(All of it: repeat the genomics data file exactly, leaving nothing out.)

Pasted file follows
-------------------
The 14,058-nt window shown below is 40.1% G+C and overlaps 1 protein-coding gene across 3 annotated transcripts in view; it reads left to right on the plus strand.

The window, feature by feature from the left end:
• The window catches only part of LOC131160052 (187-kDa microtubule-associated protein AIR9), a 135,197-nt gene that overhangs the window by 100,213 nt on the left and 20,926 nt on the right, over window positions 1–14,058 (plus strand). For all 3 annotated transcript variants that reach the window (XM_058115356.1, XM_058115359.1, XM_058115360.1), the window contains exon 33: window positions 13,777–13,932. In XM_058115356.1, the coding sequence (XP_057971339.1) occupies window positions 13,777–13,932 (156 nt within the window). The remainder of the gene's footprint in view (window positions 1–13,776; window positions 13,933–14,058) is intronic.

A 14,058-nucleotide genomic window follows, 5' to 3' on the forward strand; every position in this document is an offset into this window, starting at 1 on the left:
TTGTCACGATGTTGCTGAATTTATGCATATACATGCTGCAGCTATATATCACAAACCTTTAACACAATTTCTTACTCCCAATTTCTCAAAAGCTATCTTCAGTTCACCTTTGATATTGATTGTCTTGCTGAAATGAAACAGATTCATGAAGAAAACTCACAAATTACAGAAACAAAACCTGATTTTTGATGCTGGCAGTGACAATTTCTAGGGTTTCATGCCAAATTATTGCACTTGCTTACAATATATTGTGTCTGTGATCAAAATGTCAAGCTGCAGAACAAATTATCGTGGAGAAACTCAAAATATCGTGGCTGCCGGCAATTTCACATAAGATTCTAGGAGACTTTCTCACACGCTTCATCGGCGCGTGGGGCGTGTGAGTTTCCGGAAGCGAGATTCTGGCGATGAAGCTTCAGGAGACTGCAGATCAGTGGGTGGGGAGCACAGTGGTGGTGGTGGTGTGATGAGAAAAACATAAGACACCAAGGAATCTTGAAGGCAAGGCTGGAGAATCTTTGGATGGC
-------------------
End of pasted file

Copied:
The 14,058-nt window shown below is 40.1% G+C and overlaps 1 protein-coding gene across 3 annotated transcripts in view; it reads left to right on the plus strand.

The window, feature by feature from the left end:
• The window catches only part of LOC131160052 (187-kDa microtubule-associated protein AIR9), a 135,197-nt gene that overhangs the window by 100,213 nt on the left and 20,926 nt on the right, over window positions 1–14,058 (plus strand). For all 3 annotated transcript variants that reach the window (XM_058115356.1, XM_058115359.1, XM_058115360.1), the window contains exon 33: window positions 13,777–13,932. In XM_058115356.1, the coding sequence (XP_057971339.1) occupies window positions 13,777–13,932 (156 nt within the window). The remainder of the gene's footprint in view (window positions 1–13,776; window positions 13,933–14,058) is intronic.

A 14,058-nucleotide genomic window follows, 5' to 3' on the forward strand; every position in this document is an offset into this window, starting at 1 on the left:
TTGTCACGATGTTGCTGAATTTATGCATATACATGCTGCAGCTATATATCACAAACCTTTAACACAATTTCTTACTCCCAATTTCTCAAAAGCTATCTTCAGTTCACCTTTGATATTGATTGTCTTGCTGAAATGAAACAGATTCATGAAGAAAACTCACAAATTACAGAAACAAAACCTGATTTTTGATGCTGGCAGTGACAATTTCTAGGGTTTCATGCCAAATTATTGCACTTGCTTACAATATATTGTGTCTGTGATCAAAATGTCAAGCTGCAGAACAAATTATCGTGGAGAAACTCAAAATATCGTGGCTGCCGGCAATTTCACATAAGATTCTAGGAGACTTTCTCACACGCTTCATCGGCGCGTGGGGCGTGTGAGTTTCCGGAAGCGAGATTCTGGCGATGAAGCTTCAGGAGACTGCAGATCAGTGGGTGGGGAGCACAGTGGTGGTGGTGGTGTGATGAGAAAAACATAAGACACCAAGGAATCTTGAAGGCAAGGCTGGAGAATCTTTGGATGGC